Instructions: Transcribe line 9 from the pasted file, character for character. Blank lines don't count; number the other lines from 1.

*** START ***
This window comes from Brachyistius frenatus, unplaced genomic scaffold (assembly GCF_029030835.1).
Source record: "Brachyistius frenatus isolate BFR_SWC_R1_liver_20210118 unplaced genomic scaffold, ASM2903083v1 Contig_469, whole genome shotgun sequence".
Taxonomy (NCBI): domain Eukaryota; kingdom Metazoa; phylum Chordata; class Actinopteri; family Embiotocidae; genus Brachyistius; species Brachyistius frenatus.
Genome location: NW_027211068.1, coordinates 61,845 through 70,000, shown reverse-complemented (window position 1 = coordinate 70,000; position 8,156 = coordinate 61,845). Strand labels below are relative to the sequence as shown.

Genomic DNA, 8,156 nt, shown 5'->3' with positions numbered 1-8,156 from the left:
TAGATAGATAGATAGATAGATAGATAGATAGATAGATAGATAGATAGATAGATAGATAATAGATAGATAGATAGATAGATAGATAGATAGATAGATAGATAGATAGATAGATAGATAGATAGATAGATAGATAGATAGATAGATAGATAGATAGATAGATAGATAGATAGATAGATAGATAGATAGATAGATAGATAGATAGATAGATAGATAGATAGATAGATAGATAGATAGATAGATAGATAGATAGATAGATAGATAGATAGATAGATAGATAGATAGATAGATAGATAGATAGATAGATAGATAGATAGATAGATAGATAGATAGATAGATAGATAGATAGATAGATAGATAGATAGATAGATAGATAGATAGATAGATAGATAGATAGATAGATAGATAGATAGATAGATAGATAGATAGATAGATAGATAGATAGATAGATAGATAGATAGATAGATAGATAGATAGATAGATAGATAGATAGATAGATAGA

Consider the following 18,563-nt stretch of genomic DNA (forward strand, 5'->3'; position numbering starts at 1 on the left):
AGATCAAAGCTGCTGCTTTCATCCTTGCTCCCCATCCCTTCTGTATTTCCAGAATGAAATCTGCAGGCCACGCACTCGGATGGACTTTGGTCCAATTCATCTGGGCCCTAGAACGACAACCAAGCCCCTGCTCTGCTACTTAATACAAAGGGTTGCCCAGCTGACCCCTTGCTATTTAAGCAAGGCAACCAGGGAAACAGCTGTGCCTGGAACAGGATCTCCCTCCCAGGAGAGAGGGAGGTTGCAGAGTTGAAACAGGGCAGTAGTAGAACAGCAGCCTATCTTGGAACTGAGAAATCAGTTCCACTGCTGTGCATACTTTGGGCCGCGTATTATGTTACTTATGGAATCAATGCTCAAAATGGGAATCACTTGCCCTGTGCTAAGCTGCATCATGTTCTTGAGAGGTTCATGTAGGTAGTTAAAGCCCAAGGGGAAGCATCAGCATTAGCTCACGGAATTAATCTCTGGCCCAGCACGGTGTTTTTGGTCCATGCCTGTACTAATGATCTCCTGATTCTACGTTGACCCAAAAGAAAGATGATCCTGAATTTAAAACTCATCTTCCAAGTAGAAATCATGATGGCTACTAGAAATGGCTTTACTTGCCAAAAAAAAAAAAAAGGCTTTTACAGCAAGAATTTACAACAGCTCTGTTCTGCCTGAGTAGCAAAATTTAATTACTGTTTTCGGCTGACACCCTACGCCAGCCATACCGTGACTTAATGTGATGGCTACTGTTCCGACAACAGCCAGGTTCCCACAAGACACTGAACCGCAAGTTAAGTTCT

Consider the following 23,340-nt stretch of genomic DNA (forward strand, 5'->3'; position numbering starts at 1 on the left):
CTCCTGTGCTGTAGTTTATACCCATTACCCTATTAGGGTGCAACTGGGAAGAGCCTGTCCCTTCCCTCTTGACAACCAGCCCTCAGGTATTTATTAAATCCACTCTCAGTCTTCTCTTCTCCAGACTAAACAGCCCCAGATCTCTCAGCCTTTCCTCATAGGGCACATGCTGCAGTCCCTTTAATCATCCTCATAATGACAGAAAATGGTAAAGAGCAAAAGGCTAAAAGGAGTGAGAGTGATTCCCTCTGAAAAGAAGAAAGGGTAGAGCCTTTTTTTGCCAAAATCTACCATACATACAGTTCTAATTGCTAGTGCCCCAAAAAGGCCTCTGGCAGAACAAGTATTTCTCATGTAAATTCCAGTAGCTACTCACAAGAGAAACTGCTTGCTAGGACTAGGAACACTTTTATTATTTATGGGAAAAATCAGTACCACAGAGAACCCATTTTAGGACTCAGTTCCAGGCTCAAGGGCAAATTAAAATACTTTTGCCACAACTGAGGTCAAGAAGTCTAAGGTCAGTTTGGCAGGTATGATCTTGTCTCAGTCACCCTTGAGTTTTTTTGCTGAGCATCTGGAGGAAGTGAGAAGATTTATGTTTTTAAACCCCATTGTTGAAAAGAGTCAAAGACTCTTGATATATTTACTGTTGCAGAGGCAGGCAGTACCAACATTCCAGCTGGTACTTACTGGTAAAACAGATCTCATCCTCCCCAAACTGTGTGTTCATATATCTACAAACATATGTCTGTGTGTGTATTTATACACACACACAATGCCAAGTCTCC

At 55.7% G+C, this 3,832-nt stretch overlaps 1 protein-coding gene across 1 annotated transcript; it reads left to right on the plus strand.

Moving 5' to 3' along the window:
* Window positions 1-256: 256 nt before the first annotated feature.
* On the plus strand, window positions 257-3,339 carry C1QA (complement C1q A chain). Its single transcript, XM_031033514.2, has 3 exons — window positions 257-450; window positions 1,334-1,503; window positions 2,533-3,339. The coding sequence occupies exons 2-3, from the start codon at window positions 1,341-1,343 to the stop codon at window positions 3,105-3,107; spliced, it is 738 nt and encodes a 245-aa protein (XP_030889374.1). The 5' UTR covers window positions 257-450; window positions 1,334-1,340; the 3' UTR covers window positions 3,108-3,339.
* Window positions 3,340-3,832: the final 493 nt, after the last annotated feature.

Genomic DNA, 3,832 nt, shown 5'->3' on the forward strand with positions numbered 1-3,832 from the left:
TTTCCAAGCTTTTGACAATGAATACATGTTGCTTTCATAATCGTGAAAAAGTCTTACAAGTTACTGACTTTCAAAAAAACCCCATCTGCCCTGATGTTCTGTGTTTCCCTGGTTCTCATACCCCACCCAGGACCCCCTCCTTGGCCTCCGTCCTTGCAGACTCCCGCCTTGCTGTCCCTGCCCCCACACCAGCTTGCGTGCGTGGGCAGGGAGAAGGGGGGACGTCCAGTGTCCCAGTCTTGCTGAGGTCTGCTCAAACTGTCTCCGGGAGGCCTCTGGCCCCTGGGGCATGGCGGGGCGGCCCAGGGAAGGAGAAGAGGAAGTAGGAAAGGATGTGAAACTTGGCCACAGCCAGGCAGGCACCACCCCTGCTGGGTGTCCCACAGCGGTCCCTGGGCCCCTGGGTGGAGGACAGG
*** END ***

Consider the following 23,340-nt stretch of genomic DNA (forward strand, 5'->3'; position numbering starts at 1 on the left):